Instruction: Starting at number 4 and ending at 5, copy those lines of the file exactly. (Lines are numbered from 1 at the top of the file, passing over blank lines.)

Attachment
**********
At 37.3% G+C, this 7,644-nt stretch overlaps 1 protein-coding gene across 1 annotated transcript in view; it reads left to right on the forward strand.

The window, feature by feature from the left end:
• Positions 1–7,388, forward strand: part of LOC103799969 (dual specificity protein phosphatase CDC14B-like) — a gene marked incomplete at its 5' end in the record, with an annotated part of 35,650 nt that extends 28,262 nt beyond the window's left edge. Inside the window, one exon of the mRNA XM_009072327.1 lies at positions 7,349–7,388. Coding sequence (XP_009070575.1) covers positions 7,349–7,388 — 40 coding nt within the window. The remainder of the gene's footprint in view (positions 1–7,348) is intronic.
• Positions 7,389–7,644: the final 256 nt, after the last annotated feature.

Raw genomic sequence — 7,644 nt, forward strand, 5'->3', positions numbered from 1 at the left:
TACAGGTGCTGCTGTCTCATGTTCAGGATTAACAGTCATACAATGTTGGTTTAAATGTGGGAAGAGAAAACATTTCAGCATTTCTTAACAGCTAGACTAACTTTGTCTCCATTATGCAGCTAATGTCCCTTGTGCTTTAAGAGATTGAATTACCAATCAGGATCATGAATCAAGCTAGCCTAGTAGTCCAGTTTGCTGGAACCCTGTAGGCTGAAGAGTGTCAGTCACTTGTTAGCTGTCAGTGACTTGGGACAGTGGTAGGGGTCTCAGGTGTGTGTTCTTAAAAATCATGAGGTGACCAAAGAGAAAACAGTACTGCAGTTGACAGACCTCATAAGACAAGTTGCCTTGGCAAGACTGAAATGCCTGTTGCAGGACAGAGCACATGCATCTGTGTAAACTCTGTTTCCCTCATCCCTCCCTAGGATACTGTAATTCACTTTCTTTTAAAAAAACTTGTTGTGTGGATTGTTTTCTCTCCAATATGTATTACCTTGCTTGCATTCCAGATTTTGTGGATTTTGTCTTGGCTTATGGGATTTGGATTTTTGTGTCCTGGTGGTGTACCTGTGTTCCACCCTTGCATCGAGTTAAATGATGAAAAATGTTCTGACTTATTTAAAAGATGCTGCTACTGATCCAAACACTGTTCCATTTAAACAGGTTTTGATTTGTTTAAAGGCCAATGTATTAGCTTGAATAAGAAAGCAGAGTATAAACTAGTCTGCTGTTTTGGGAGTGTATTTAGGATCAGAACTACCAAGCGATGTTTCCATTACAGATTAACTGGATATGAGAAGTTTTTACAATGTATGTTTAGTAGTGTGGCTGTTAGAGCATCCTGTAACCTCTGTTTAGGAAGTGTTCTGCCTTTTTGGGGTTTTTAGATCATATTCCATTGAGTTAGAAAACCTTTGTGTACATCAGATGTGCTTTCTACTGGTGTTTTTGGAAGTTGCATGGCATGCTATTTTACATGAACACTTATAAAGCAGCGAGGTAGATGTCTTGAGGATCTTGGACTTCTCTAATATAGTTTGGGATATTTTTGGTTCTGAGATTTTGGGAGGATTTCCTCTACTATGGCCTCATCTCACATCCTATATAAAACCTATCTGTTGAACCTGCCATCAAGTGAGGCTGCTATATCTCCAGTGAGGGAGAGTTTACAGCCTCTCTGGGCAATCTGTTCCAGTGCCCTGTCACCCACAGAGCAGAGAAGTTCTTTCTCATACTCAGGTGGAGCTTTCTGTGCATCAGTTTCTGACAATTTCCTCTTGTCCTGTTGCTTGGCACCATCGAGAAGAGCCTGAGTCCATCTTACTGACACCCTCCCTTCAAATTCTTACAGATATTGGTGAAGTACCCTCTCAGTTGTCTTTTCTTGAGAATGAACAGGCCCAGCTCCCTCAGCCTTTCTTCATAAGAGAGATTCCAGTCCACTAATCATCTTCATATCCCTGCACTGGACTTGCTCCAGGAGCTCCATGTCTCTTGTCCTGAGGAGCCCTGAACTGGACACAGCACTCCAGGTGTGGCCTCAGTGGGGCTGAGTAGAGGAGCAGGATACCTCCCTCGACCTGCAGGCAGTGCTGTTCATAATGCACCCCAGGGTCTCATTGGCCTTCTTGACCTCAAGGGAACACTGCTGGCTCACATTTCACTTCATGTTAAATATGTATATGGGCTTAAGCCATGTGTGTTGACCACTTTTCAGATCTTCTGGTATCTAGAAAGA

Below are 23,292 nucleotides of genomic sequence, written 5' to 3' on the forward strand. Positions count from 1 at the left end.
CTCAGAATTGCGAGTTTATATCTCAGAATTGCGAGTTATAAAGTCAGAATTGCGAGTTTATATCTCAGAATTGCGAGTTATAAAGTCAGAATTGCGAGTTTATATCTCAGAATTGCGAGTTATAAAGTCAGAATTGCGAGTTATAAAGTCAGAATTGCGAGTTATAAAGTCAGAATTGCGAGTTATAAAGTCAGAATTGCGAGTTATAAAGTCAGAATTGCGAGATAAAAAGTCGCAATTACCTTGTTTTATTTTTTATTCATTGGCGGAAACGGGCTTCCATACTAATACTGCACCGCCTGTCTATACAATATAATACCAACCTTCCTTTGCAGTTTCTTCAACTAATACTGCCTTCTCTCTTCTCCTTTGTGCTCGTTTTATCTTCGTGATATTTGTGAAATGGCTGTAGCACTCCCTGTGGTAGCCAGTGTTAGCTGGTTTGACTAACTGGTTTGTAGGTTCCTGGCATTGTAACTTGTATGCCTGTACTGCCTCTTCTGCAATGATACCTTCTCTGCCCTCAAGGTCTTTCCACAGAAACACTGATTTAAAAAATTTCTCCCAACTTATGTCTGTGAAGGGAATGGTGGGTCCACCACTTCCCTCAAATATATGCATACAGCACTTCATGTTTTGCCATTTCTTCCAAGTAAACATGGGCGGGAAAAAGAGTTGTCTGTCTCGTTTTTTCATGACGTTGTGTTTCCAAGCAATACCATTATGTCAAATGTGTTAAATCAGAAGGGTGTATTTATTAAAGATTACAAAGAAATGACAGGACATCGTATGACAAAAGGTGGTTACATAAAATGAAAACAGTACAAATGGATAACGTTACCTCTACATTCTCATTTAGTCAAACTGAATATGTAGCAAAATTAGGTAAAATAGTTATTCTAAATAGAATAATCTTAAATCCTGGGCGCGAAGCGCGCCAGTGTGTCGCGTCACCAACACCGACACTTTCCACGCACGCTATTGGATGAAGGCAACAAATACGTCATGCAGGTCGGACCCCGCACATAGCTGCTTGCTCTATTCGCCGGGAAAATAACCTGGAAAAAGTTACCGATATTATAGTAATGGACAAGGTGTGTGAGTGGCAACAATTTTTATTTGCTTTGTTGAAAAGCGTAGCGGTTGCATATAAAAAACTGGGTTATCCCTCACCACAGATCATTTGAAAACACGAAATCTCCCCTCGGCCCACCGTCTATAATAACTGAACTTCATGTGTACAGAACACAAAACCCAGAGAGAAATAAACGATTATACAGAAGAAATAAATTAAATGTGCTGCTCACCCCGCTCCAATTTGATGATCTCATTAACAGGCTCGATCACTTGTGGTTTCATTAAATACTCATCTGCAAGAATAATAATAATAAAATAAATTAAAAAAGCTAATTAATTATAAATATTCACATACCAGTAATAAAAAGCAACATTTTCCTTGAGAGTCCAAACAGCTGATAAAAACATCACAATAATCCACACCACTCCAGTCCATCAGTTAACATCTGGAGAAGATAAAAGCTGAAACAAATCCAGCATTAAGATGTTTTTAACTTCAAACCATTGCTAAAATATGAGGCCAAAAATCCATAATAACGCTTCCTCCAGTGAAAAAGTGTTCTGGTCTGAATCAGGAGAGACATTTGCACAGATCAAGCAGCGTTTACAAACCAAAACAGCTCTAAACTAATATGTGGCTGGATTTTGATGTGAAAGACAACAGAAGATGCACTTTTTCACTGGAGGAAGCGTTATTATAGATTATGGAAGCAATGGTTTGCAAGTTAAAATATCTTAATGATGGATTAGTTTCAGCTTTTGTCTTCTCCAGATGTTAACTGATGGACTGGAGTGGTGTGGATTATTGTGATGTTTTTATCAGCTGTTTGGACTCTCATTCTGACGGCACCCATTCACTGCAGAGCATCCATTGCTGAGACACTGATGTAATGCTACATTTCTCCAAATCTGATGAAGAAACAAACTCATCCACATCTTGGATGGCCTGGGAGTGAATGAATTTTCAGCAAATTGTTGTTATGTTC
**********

• Positions 7,389–7,644: the final 256 nt, after the last annotated feature.

Raw genomic sequence — 7,644 nt, forward strand, 5'->3', positions numbered from 1 at the left: